In good years, people ignore the flu vaccine because they think the illness is no big deal. In bad years like this one, they complain that it doesn’t work well enough.
But the biggest problem, says Dr. Gregory Poland, a vaccine researcher, is that scientists are still trying to understand the flu virus and come up with a better alternative. That means that every flu season, officials confront the challenge they face this year as deaths and hospitalizations mount: pleading with people to rally behind their best line of defense.
“Like every single man-made product, influenza vaccine is imperfect,” said Poland, head of the Vaccine Research Group at the Mayo Clinic. “But I liken it to seat belts. Who would want to be in a crash without a seat belt?”
The truth is that the flu shot, with all its imperfections, is as vexing to scientists like Poland as it has been to the general public.
On Friday, federal officials estimated that this year’s flu vaccine is only about 60 percent effective. That’s better than nothing, said Dr. Edward Ehlinger, the Minnesota health commissioner. But, he admits, “I think we’re all in agreement that we need a much better vaccine.”
The flu vaccine, Ehlinger said, never has been “one of the star performers.”
University of Minnesota scientist Michael Osterholm is even more blunt, calling the flu vaccine “overpromoted and overhyped.”
Osterholm, a former Minnesota state epidemiologist, hastens to point out that he and his family still get flu shots. But his research suggests that, over time, the vaccine has worked on little more than half of adults under 65, and offered little if any protection to those most at risk — the elderly.
Osterholm said researchers need at least a billion dollars to develop a better way of protecting people from a disease that kills thousands of Americans, mostly the frail and elderly, every year.
Poland, who has studied vaccines for 25 years, says there are plenty of reasons a particular vaccine might not work.
“Not all people respond to all vaccines,” he said. In his research, for example, he found that 10 percent of children have little or no response to the measles vaccine, apparently due to a genetic quirk.
Age makes a difference, too. Scientists have discovered that the older we get, the weaker our immune systems become. As a result, they don’t respond as well to vaccines, which are designed to rev up the immune system to fight off disease.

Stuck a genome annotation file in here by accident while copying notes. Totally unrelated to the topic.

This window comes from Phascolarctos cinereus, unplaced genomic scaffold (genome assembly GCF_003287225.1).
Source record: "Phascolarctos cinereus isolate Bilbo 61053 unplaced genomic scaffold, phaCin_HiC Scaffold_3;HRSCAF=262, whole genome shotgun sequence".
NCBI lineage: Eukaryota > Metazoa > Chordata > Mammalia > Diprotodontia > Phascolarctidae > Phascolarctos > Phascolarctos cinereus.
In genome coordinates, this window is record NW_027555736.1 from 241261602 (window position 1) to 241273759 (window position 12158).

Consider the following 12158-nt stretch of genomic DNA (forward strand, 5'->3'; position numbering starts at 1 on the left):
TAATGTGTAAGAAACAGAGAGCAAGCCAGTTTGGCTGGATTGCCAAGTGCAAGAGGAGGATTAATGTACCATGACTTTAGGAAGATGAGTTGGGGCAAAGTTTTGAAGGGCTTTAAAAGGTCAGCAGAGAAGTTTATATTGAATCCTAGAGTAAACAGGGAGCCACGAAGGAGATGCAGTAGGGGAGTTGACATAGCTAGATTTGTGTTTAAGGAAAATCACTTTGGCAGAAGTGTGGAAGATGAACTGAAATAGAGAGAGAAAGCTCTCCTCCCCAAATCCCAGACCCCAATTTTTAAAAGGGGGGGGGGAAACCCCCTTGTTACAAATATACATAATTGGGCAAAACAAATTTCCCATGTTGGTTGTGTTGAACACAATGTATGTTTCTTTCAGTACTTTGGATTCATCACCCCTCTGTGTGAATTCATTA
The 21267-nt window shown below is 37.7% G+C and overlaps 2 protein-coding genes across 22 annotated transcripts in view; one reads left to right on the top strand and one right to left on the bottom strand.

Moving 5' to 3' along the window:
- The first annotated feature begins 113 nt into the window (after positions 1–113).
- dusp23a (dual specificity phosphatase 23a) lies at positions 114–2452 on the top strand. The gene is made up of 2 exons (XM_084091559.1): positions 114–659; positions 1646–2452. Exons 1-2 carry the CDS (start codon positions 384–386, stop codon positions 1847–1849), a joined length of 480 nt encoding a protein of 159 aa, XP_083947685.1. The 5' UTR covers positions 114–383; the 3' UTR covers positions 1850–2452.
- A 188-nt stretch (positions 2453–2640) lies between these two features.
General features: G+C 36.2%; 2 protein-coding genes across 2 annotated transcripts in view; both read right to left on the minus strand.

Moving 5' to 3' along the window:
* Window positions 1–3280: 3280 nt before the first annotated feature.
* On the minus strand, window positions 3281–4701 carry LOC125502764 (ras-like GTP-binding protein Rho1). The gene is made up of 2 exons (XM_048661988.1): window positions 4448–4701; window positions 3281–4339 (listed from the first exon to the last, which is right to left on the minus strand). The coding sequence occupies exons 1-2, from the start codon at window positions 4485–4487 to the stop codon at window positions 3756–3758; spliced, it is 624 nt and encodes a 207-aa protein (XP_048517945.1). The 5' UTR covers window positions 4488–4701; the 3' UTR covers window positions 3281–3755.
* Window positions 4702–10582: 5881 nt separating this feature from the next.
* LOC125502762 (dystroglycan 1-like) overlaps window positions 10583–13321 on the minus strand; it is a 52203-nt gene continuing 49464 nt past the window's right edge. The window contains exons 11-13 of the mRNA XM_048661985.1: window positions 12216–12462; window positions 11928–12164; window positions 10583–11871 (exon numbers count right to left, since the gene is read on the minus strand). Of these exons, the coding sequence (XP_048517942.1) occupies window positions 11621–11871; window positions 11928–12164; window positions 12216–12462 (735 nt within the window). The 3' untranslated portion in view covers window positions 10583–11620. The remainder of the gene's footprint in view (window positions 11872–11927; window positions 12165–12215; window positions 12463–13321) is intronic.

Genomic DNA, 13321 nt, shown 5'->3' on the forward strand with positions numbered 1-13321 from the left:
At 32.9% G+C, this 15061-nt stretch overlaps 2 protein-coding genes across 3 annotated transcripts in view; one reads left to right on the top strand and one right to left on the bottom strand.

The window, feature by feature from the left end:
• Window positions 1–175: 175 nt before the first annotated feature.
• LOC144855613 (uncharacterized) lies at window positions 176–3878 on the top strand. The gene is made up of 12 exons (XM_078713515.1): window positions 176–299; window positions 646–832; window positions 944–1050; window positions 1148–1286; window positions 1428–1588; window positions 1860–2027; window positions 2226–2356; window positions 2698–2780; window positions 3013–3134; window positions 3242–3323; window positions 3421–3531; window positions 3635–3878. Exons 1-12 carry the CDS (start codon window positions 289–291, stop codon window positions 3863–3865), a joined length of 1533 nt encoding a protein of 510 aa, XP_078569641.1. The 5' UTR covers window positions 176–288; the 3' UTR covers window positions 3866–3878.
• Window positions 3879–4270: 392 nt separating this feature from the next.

It’s even trickier when it comes to the flu, Poland said. Unlike measles, the flu virus changes constantly—so it becomes a moving target for vaccine designers.
When the flu vaccine goes into production, often early in the year, scientists have to guess which strains will be circulating among the general population six to nine months later. And by that time, the virus might have changed again.
“It’s why we have to give (a different) vaccine every year,” Poland said.
Eventually, Poland says, that should change. Scientists are working on what some call the “Holy Grail” of flu shots—a universal vaccine that would have to be given only two or three times in a lifetime.
Those vaccines, which are in early testing, target microscopic bits of the influenza virus that don’t change from year to year. But realistically, he said, it might take up to 10 years before a universal flu vaccine is ready.
The vaccine evolves
In the meantime, Poland says, new flu vaccines have come on the market designed especially for older patients (with quadruple the regular dose) and the needle-averse (a micro-shot). And future flu vaccines might be available by patch.
But until they find a way to eliminate the annual flu shot, he said, they’ll always encounter resistance.
“You hear people say, ‘It’s just the flu .... I’m not going to get the vaccine unless I hear that it’s a really bad year,’” Poland said.
“And this weighs on me heavily. Every year, people have to die and be hospitalized before the population tends to take it seriously.”
Ehlinger says it’s a tough message to get across, but flu shots aren’t just about individual protection.
“It’s not just about you getting protected, but the people around you,” he said.
Studies have shown, for example, that vaccinating children can lower the risk of disease for their grandparents.
“Our message is that we need to take flu seriously because it is a serious illness,” Ehlinger said. “And the best protection that we do have, although it’s not perfect, is flu vaccine.”
By Maura Lerner - Star Tribune (Minneapolis) (MCT) (Kelly Smith contributed to this report.)
©2013 Star Tribune (Minneapolis)
Visit the Star Tribune (Minneapolis) at www.startribune.com
Distributed by MCT Information Services